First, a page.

UNIONDALE, N.Y. -- When the New York Islanders' lead was cut in half in the opening minute of the third period, the sense of impending doom began wafting through Nassau Coliseum.
After all, the Islanders had won just nine of 20 previous games in which they led after two periods. But Ryan Strome scored 39 seconds later to restore the two-goal lead, and New York cruised from there Saturday night to a 4-1 victory over the lowly Buffalo Sabres.
On a recently completed road trip, the Islanders let two-goal leads get away in the third periods of losses to Edmonton and Calgary on consecutive nights.
"When (Buffalo) got that power-play goal to start the third period, I know you guys were thinking, `Here we go again,'" Islanders coach Jack Capuano said. "We battled back and we were resilient. It was a good bench. Guys were positive."
Frans Nielsen and Kyle Okposo staked the Islanders to a 2-0 lead in the first period. Strome then netted the big goal to push back the Sabres, and Cal Clutterbuck sealed the win with an empty-net goal one night after New York lost 4-3 at home to San Jose.
The Islanders (26-34-9) earned their 10th home win (10-17-8), and did it in a rare matchup against an opponent they are ahead of in the standings.
"Anybody can beat anybody in this league no matter where you are," Okposo said. "That's been proven throughout this whole year. They've got some skill over there.
"We stuck with our game plan and we outplayed them."
Nilsson made 33 saves while subbing for No. 1 netminder Evgeni Nabokov, who lost on Friday.
"I had the post with me one time, and I think the whole team in front of me played an unbelievable game," said Nilsson, who will turn 24 next week. "They cleared the guys who were in front of me, so I got a clear view of every shot. That makes it a lot easier."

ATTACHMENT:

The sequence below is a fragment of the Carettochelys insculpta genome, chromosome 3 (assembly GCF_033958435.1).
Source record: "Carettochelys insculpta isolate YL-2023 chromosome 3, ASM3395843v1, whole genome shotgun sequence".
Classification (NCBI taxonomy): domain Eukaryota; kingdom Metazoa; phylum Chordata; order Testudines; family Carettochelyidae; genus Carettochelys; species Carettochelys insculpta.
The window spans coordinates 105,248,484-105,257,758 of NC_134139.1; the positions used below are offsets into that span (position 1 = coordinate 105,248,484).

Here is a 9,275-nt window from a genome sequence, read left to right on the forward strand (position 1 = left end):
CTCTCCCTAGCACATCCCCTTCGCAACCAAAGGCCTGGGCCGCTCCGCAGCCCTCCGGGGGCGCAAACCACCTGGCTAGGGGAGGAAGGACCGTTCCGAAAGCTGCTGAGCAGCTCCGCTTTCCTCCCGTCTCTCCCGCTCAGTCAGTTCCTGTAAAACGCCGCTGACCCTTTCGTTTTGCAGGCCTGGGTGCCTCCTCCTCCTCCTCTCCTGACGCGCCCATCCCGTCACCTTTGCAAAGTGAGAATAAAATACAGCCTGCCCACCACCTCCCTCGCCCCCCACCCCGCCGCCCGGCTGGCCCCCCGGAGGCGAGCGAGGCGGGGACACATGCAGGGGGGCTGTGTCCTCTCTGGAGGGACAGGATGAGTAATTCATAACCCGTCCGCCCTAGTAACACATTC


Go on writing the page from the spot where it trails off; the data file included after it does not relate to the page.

Jhonas Enroth stopped 34 shots for Buffalo, which has the fewest points and goals in the NHL.
"Scoring has been our problem all season. Tonight was no different," Enroth said. "The effort was there, but we struggle to finish."
Fans periodically voiced loud chants of "Snow Must Go," directed toward Islanders general manager Garth Snow.
Despite being outshot 14-10 and short-handed three times in the first period, the Islanders took a 2-0 lead.
Nielsen put New York in front before the game's first stoppage, and Okposo doubled the lead with a power-play goal.
After holding his stick in the air waiting to fire, Nielsen unleashed a hard drive from the left circle that struck Enroth's glove and found its way in at 3:31 for his 22nd goal.
It was Okposo's team-leading 27th goal and 69th point. He also helped set up Nielsen's goal, tying him with injured captain John Tavares with a club-best 42 assists.
New York nearly had a third goal, but Enroth made a fine stop against Josh Bailey at the left post when he tried to follow up on Nelson's wraparound attempt.
Buffalo mustered five shots during its three failed power plays in the first period. The only advantage the Sabres gave to the Islanders in the frame proved costly when Okposo scored on New York's only shot.
The trend reversed in the second when New York had a 14-10 shots edge, but neither team scored.
Nilsson's first scare came when he stopped a shot by Matt D'Agostini 2:13 into the second and then had to reach behind him after the puck slid through him and trickled toward the open net.
"I thought I had it, but then I heard the fans chanting a little, so I figured it was probably laying behind me," Nilsson said. "Those things happen, but luckily it didn't end up in the net."
The Sabres nearly got on the board in the final two seconds of the middle frame when Drew Stafford ripped a shot off a faceoff win in the Islanders' end during a Buffalo power play, but Nilsson was there to block it.
Ennis scored his 18th goal during that advantage.
"You can't expect to win if you score only one goal," Sabres coach Ted Nolan said. "We had some good looks, but we couldn't finish."